Tag Archives: nested virtualization

Supernested on the QEMU Advent Calendar

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I wrote supernested a few years ago to see if I could break nested KVM. It works by repeatedly nesting KVM guests until either something breaks or the whole thing grinds to a halt. Even on my very fastest machine I can only get to an L4 guest (L0 = host, L1 = normal guest).

Kashyap and Thomas Huth resurrected the QEMU Advent Calendar this year, and today (day 13) supernested is featured.

Please note that supernested should only be run on idle machines which aren’t doing anything else, and it can crash the machine.

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Super-nested KVM

Regular readers of this blog will of course be familiar with the joys of virtualization. One of those joys is nested virtualization — running a virtual machine in a virtual machine. Nested KVM is a thing too — that is, emulating the virtualization extensions in the CPU so that the second level guest gets at least some of the acceleration benefits that a normal first level guest would get.

My question is: How deeply can you nest KVM?

This is not so easy to test at the moment, so I’ve created a small project / disk image which when booted on KVM will launch a nested guest, which launches a nested guest, and so on until (usually) the host crashes, or you run out of memory, or your patience is exhausted by the poor performance of nested KVM.

The answer, by the way, is just 3 levels [on AMD hardware], which is rather disappointing. Hopefully this will encourage the developers to take a closer look at the bugs in nested virt.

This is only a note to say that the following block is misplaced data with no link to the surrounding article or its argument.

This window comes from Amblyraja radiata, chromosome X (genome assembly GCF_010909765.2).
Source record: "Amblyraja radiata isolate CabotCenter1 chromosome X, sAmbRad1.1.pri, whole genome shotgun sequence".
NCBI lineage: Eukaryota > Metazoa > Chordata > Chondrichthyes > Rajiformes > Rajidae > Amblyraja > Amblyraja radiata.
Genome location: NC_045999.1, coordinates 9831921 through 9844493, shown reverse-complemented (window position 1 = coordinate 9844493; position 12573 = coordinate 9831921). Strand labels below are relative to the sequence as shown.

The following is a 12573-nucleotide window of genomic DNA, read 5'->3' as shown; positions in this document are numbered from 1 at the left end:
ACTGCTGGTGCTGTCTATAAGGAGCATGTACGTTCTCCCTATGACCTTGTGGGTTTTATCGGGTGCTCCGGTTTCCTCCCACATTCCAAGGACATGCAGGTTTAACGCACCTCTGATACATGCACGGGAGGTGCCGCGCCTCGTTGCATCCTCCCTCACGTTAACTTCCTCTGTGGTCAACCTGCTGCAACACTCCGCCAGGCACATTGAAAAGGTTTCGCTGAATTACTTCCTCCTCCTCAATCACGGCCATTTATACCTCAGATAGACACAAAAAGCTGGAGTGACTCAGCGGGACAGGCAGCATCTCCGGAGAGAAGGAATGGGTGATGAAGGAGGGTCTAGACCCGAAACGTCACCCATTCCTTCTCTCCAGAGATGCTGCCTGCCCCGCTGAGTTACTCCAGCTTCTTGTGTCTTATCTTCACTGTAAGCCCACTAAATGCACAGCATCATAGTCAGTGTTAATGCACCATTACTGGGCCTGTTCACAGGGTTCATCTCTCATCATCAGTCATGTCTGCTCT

Git repo: http://git.annexia.org/?p=supernested.git;a=summary
Binary images: http://oirase.annexia.org/supernested/

How does this work?

Building a simple appliance is easy. I’m using supermin to do that.

The problem is how does the appliance run another appliance? How do you put the same appliance inside the appliance? Obviously that’s impossible (right?)

The way it works is inside the Lx hypervisor it runs the L(x+1) qemu on /dev/sda, with a protective overlay stored in memory so we don’t disrupt the Lx hypervisor. Since /dev/sda literally is the appliance disk image, this all kinda works.

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Nested virtualization (not) enabled

Interesting thing I learned a few days ago:

kvm: Nested Virtualization enabled

does not always mean that nested virtualization is being used.

If you use qemu’s software emulation (more often known as TCG) then it emulates a generic-looking AMD CPU with SVM (AMD’s virtualization feature).

AMD virtualization easily supports nesting (unlike Intel’s VT which is a massive PITA to nest), and when the KVM module is loaded, it notices the “AMD” host CPU with SVM and willingly enables nested virt. There’s actually a little bit of benefit to this because it avoids a second layer of TCG being needed if you did run a L2 guest in there (although it’s still going to be slow).

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